An earlier structure was under construction when it was snapped up by a tenant, software developer Infusionsoft, which has since taken a second building in the park.
Kurt Sullivan, vice president of property management for San Diego-based Douglas Allred Co., is optimistic that the newest structure will fill up quickly. “It’s a terrific location,” he said. “I remember when I first saw it and saw all of the agricultural land, it was attractive if you had a forward-looking view.”
The company is so bullish on the area, it has purchased other parcels in the area. “Our development will continue as we see the marking showing demand,” Sullivan said.
Go Daddy has a 150,000-square-foot building under construction in the ASU Research Park. The GM innovation center at Loops 101 and 202 in Chandler is under way. A built-to-suit structure has been completed in the Cotton Center.
Gilbert’s vacancy rate is high because of the opening of the Forum, a retail and office project of 63,000 square feet on the northwestern corner of Williams Field and Val Vista roads.
Some tenants are already committed to that location. The retail spaces were finished before the recession, but the office portion remained uncompleted through the recession. The original developer fell out and a new developer is finishing the project.
Two more office projects are under design in Gilbert. One project, Rivulon by Nationwide Realty Investors, will be 125,000 square feet near Gilbert Road and Loop 202. Eventually, 3.3 million square feet of office will be built by Nationwide on a square mile of land there.
“That location will double Gilbert’s existing office space as it stands today,” Patton said. Another Gilbert project, the Reserve at Santan developed by Orsett, is at the southeastern corner of Gilbert and Germann roads.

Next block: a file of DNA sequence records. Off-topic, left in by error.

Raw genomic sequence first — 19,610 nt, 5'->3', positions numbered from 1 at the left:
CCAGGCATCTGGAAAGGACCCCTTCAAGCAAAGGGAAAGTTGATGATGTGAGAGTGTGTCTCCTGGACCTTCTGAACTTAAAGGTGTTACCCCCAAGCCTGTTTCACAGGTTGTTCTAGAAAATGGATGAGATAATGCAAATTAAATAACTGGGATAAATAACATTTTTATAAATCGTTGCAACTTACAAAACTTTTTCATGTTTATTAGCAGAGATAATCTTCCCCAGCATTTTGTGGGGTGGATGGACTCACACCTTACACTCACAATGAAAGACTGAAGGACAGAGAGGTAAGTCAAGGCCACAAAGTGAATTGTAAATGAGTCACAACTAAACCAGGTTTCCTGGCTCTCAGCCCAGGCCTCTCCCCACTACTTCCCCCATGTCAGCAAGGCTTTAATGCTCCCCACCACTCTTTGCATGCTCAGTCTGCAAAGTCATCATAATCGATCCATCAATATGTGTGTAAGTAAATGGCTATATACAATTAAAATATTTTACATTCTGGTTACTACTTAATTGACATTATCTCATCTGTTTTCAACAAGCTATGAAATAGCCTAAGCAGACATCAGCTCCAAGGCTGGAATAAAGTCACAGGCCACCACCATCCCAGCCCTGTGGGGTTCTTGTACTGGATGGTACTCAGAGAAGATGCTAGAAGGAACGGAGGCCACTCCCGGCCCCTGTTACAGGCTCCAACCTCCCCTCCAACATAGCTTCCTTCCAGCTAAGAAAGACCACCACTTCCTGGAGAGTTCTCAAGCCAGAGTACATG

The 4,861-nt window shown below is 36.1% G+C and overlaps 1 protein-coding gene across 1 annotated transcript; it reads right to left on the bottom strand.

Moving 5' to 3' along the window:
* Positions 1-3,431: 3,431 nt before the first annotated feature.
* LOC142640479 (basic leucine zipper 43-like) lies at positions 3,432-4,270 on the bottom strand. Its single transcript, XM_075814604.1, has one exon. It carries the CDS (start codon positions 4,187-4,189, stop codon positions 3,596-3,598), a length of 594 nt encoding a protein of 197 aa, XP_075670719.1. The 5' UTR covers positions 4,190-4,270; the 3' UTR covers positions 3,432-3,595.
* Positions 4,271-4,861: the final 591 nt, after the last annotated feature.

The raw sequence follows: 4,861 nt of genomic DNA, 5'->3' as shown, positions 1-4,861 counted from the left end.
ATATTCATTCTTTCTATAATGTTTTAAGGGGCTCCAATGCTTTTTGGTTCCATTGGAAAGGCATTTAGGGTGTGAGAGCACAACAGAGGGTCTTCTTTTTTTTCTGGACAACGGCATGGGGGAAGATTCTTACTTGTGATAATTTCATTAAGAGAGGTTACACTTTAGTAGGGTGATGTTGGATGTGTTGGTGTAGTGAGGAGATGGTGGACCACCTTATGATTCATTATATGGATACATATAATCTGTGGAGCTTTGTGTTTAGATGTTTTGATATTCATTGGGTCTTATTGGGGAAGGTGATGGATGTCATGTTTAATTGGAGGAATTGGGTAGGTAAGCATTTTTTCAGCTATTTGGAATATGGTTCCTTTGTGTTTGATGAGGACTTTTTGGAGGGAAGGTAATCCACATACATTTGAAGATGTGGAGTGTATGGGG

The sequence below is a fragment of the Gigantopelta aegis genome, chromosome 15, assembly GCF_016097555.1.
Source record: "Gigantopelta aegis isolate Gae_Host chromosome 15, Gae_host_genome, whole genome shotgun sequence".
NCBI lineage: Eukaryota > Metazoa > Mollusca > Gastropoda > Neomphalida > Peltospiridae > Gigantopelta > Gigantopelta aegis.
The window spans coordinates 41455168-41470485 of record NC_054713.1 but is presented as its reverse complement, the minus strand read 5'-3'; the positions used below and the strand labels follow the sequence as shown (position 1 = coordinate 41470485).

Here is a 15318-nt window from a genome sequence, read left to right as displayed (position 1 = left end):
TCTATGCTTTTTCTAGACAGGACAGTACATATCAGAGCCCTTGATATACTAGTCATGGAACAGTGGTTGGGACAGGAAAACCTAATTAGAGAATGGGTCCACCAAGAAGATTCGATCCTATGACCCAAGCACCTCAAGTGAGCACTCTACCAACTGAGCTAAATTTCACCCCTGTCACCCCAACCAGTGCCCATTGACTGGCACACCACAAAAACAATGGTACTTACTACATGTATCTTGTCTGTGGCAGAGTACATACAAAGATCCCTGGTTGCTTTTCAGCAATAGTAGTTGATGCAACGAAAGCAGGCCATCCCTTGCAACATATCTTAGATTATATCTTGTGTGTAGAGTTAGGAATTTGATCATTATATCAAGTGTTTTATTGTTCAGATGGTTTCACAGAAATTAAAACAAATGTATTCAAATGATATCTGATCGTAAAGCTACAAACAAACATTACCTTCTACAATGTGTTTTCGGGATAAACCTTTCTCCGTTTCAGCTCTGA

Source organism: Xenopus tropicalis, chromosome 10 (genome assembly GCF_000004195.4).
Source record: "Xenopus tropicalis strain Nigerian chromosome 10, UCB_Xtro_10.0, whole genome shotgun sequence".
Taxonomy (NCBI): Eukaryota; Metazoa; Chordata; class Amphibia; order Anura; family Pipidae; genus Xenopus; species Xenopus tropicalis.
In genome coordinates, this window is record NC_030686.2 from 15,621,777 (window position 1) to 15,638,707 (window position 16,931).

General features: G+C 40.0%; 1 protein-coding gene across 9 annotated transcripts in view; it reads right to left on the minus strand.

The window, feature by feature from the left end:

“We’re definitely seeing some momentum,” Patton said. “We have a lot of inquiries, especially now that summer is coming to a close and everybody seems to be getting back to business. We have been very busy in the past couple of weeks in particular, and hopefully we’ll see that going at least to the end of the year and beyond. The momentum has definitely turned.”
In Mesa, the second-quarter rate of total office space was 17.8 percent, compared with 20.2 percent at the same time a year ago and 20.5 percent in 2010, according to Bill Jabjiniak, the city’s director of the Office of Economic Development.
“Office activity in Mesa is picking up,” Jabjiniak said in an e-mail. Two good examples, he said, include esurance’s 32,000 square feet in the Fiesta District and Edupoint’s move into 33,500 square feet at Val Vista and U.S. 60.
“Another good example is Riverview Point, which basically sat empty for several years,” he added. “It’s now about 75 percent full.”
Among Class A projects in the works are Phase II Riverview Point in Mesa Riverview, and the Mesa Gateway 202 Business Park, which is seeking tenants before beginning construction.
The optimum rate varies greatly among cities across the country, CBRE’s Taute said, but it’s somewhere between 10 and 15 percent. “In Phoenix, 12 to 15 percent is typical,” he said.
Submarkets doing less well include south Tempe and Ahwatukee, with a vacancy rate of 30 percent, although that’s an improvement from 37 percent in 2011, Taute said.
The Gilbert submarket of Phoenix-Mesa Gateway Airport and Loop 202 lacks much activity, as does Mesa’s Superstition Corridor along U.S. 60, with its vacancy rate of 27 percent.
Downtown Mesa, with 380,000 square feet in 11 buildings, has a 21 percent vacancy rate, Taute said.
“It’s so small we don’t talk about it a whole lot,” he said. “It has a 21 percent vacancy; at the height, it was 22 percent. It hasn’t done much.”